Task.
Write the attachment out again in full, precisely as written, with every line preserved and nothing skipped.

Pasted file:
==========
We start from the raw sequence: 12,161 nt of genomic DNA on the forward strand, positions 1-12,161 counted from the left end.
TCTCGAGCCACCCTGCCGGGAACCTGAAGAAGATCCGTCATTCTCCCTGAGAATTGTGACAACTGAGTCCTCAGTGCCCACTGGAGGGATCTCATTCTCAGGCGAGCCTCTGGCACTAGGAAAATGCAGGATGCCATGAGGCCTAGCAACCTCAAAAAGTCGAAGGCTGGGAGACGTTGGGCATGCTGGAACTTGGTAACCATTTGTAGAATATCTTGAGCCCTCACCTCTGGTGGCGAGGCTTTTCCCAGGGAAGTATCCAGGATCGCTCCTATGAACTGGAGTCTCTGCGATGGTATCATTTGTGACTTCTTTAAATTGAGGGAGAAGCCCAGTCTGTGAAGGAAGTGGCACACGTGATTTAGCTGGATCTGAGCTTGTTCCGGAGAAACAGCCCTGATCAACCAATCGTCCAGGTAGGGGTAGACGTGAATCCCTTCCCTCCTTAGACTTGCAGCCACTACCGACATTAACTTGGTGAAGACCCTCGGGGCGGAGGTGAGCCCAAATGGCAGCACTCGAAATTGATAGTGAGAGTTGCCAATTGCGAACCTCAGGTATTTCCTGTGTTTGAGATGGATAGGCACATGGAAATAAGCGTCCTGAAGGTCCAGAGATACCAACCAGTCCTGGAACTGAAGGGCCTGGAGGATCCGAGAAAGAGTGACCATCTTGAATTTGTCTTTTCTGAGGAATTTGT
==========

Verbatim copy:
We start from the raw sequence: 12,161 nt of genomic DNA on the forward strand, positions 1-12,161 counted from the left end.
TCTCGAGCCACCCTGCCGGGAACCTGAAGAAGATCCGTCATTCTCCCTGAGAATTGTGACAACTGAGTCCTCAGTGCCCACTGGAGGGATCTCATTCTCAGGCGAGCCTCTGGCACTAGGAAAATGCAGGATGCCATGAGGCCTAGCAACCTCAAAAAGTCGAAGGCTGGGAGACGTTGGGCATGCTGGAACTTGGTAACCATTTGTAGAATATCTTGAGCCCTCACCTCTGGTGGCGAGGCTTTTCCCAGGGAAGTATCCAGGATCGCTCCTATGAACTGGAGTCTCTGCGATGGTATCATTTGTGACTTCTTTAAATTGAGGGAGAAGCCCAGTCTGTGAAGGAAGTGGCACACGTGATTTAGCTGGATCTGAGCTTGTTCCGGAGAAACAGCCCTGATCAACCAATCGTCCAGGTAGGGGTAGACGTGAATCCCTTCCCTCCTTAGACTTGCAGCCACTACCGACATTAACTTGGTGAAGACCCTCGGGGCGGAGGTGAGCCCAAATGGCAGCACTCGAAATTGATAGTGAGAGTTGCCAATTGCGAACCTCAGGTATTTCCTGTGTTTGAGATGGATAGGCACATGGAAATAAGCGTCCTGAAGGTCCAGAGATACCAACCAGTCCTGGAACTGAAGGGCCTGGAGGATCCGAGAAAGAGTGACCATCTTGAATTTGTCTTTTCTGAGGAATTTGT